‘Articles’ Archive

April 1, 2000

A Tale of Two Conversion Houses

(Originally written in 2000 for the now-defunct eBookWeb.)

Once upon a time in eBookspace, there was a conversion house. “Ah! Open eBook Publication Structure!” said the people of this conversion house. “This is merely HTML in disguise.”

And they said, “Let us hire a great many robots at the lowest wages we can manage, build highly sophisticated production tools that even they cannot misuse (since robots, as we all know, are stupid creatures, prone to make mistakes), and turn them loose. We will not train our robots, since training is expensive and they need not understand what they are doing; they need only use the highly sophisticated tools in predictable fashion.

“We will not create high-quality OEB markup, moreover, since we will give our clients only the finished eBooks, not the markup that went into them—and in any case our clients are clueless about quality markup and we will do our best to see that they remain so. And yea, we will make a great deal of money and our days will be long on the earth.”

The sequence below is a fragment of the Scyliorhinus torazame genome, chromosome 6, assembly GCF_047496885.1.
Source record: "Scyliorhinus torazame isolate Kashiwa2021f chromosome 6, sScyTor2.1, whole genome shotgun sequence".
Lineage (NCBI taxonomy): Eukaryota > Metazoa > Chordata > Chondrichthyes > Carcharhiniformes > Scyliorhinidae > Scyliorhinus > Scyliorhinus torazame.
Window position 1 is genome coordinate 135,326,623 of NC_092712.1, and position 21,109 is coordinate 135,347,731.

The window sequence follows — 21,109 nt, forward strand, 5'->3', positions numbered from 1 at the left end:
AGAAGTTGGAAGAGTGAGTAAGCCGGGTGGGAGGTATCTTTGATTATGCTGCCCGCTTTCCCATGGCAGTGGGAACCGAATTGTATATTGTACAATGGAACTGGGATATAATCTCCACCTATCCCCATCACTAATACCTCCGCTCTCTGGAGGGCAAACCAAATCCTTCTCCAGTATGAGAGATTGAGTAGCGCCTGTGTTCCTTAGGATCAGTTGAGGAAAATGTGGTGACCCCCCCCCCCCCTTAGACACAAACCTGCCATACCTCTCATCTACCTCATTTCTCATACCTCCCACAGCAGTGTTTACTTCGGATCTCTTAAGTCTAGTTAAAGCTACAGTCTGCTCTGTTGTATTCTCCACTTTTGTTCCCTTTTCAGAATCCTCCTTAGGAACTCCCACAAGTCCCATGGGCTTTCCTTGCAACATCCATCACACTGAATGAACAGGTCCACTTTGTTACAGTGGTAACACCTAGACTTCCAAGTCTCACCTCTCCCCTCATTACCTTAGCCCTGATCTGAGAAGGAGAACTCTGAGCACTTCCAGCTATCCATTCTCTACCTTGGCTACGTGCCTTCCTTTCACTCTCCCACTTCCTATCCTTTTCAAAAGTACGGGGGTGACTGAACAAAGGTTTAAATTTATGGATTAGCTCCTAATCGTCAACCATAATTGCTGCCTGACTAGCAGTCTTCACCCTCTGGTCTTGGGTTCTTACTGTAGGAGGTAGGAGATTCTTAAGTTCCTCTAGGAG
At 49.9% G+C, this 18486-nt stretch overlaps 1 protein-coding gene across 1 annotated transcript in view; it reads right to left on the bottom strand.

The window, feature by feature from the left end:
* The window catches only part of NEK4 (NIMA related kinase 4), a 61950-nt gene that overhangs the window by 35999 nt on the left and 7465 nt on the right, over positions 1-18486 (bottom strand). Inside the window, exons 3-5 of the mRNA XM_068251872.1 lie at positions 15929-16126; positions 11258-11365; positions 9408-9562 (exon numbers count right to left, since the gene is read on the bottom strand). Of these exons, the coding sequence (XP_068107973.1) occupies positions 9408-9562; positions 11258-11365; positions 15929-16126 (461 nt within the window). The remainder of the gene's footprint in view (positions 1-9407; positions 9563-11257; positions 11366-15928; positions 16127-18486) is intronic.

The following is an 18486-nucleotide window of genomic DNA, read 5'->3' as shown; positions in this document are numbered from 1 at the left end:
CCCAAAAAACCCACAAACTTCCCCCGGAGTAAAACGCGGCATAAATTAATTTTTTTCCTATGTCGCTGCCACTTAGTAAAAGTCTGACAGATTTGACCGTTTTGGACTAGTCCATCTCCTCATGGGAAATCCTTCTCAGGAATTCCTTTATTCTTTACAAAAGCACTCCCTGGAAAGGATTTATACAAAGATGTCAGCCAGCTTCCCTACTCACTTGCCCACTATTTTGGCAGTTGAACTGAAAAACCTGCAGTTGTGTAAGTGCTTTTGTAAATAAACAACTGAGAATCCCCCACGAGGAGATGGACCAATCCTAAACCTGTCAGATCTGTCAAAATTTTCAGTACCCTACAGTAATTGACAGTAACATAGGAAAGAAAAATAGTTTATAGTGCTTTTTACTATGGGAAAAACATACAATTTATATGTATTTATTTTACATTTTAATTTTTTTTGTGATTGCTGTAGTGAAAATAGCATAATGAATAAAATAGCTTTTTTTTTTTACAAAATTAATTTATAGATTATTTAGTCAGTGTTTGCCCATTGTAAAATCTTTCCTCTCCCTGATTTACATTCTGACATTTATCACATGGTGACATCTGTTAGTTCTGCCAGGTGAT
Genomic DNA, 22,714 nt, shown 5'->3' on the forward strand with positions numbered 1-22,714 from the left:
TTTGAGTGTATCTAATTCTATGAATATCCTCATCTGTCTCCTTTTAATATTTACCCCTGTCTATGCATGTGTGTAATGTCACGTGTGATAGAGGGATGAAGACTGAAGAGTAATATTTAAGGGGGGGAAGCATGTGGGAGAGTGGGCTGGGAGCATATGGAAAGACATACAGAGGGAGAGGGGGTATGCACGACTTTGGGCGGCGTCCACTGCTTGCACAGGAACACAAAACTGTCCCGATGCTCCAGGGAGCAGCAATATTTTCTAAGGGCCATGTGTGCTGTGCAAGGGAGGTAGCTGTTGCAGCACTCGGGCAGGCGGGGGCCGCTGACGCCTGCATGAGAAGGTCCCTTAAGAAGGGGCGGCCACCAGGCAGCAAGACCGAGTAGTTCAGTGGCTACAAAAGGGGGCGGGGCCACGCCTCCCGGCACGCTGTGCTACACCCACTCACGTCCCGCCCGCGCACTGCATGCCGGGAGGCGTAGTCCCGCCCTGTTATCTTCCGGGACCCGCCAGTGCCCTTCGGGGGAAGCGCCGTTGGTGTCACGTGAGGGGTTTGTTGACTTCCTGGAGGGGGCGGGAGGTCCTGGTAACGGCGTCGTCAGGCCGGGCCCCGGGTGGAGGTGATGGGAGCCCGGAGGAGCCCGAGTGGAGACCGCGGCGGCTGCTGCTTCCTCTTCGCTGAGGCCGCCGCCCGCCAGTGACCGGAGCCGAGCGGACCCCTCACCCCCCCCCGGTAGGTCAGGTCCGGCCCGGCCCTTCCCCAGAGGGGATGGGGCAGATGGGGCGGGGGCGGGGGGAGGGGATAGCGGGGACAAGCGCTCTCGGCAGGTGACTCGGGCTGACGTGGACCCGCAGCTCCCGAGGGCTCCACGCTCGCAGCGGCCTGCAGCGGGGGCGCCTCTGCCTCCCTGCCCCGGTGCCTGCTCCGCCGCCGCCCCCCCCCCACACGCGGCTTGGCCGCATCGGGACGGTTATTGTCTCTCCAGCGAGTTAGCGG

And they did as they had planned. And they failed miserably, and ended their days in great penury crying woefully unto the heavens about the injustice of their failure.

A long way away from this ill-fated conversion house, there was another conversion house, older and wiser. “Ah! Open eBook Publication Structure!” said the people of this conversion house. “This is more complex than it appears at first glance.”